Giant 3D Printer Builds Homes in 20 Hours

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Tab54o

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I think earth bag homes are the best. unskilled labor, cheap materials and stronger than standard stick built homes.

Im guessing that cost of using or renting or having someone operate or set that machine up is going to cost a grip.
 

3ddraft

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[citation][nom]spookyman[/nom]Why? They can put a manufactured home together in less the 20 hours.[/citation]

Manufactured homes are limited by the capacity of the transportation to site. This would allow the machinery to be transported to the site in minimum dimensions and then build the size of home needed.
 

CaedenV

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[citation][nom]shin0bi272[/nom]nowhere does it explain even on their website how they plan on placing a layer of concrete vertically on top of several others while wet and expect it to stand on its own. See when cement is wet it has the compression strength of mud and doesnt like to stand up in a column without a form to hold it there. Partially dried cement doesnt stick to other cement very well and that's not good when youre looking to build a home out of the stuff. Their site makes mention of using piezo electric actuators and ceramics but im pretty sure a ceramic house wont be very sturdy in a hurricane or tornado. The idea might work if you took this rig and enclosed it in a huge tub and filled that tub with resin and used a laser to heat up the resin like in a normal 3d printer. But as its designed now its a nice pipe dream but no it wont work for a home.[/citation]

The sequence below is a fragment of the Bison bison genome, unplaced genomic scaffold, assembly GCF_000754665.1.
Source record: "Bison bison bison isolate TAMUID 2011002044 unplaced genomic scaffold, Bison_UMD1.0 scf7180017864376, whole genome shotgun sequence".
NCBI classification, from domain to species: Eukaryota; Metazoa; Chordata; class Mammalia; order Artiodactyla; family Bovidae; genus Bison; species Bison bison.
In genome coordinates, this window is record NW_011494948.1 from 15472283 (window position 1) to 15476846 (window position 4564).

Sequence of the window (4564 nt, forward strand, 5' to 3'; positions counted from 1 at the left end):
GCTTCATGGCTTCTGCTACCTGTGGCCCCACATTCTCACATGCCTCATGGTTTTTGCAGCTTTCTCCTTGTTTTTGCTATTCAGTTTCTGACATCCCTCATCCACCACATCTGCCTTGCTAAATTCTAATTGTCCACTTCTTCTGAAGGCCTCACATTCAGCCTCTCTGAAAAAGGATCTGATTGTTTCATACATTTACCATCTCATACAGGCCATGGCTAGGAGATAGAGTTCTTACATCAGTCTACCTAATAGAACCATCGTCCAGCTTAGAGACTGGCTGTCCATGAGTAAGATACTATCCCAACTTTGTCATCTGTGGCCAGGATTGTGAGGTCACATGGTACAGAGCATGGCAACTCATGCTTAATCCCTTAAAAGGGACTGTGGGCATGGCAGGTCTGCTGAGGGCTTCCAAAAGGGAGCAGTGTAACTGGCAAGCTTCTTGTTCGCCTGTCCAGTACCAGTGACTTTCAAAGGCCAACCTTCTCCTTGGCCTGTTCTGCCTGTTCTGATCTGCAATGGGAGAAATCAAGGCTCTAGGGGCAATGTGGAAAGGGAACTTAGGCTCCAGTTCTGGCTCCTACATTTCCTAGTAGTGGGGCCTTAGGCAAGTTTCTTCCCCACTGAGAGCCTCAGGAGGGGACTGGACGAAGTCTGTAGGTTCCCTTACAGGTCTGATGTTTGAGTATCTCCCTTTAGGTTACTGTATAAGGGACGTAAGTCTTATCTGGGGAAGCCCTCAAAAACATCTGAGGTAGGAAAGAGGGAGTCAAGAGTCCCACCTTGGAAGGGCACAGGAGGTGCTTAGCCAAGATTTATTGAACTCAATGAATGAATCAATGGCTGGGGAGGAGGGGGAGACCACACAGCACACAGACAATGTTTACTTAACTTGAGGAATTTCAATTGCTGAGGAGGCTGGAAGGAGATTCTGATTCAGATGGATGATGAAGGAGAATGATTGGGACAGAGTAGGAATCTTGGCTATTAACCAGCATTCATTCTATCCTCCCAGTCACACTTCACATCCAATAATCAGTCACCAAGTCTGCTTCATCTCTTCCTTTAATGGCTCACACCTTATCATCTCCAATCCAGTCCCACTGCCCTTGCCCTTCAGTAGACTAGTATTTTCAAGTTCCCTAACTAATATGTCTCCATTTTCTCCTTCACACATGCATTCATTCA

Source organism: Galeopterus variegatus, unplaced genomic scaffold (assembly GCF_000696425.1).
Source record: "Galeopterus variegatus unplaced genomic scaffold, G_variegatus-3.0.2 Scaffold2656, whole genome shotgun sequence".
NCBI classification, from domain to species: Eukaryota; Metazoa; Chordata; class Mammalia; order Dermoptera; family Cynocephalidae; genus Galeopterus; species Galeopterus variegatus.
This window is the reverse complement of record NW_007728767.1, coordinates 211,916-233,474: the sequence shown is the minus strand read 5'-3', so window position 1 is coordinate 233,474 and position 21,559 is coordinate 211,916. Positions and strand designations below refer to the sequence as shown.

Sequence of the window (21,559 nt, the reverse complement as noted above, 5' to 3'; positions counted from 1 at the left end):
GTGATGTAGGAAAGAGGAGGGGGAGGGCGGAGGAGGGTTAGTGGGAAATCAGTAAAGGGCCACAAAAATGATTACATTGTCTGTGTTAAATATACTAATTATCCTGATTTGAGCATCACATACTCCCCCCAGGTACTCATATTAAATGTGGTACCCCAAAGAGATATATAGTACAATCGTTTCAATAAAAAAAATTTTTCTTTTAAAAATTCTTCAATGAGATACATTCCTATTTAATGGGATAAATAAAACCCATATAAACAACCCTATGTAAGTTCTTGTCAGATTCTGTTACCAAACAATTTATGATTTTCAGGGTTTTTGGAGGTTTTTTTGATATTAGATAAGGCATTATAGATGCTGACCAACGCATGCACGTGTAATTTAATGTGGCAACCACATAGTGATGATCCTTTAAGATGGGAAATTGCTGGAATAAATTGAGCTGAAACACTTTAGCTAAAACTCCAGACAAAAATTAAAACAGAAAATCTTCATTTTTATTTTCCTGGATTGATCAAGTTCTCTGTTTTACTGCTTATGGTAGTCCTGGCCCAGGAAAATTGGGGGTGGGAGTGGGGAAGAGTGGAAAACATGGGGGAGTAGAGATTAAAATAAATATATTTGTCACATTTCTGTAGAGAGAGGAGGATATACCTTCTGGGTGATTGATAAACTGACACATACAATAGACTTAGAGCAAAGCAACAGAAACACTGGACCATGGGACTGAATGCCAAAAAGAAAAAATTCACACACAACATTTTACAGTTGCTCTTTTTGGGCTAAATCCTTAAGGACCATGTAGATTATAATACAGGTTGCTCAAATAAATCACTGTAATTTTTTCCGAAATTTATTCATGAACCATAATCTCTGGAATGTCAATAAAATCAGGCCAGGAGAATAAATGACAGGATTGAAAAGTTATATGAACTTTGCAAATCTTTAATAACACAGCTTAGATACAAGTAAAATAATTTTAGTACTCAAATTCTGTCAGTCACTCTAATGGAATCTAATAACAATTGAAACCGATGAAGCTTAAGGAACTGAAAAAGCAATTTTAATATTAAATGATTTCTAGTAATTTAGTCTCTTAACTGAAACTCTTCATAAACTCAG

Actually, if you were to watch the video, you would see that they show it printing cement live and it works quite well. They are not using normal concrete, it is a very dense/dry material that has a lot of fiber material (not sure if this is plant fiber like cardboard, or like spun glass used in fiberglass) which helps the unit keep shape while it cures.
[citation][nom]dark_knight33[/nom]You can't "print" wiring & plumbing. I understand the concept, but it just doesn't work that way. Even if you could get the copper molten enough to flow, it's not going to just "stick" to the previous layer like resin does. To bond metal, both ends have to be hot, and pressure applied. Assuming you used pvc for the plumbing and could effectively print that, there is still no suitable substitute for #10/#12 copper used to wire homes today.The idea is essentially the same thing as thinking you can fly by strapping on a giant pair of wings to your arms and jumping off a cliff. Might look like cool if you've never heard of it before, but in practice it's just ridiculous.[/citation]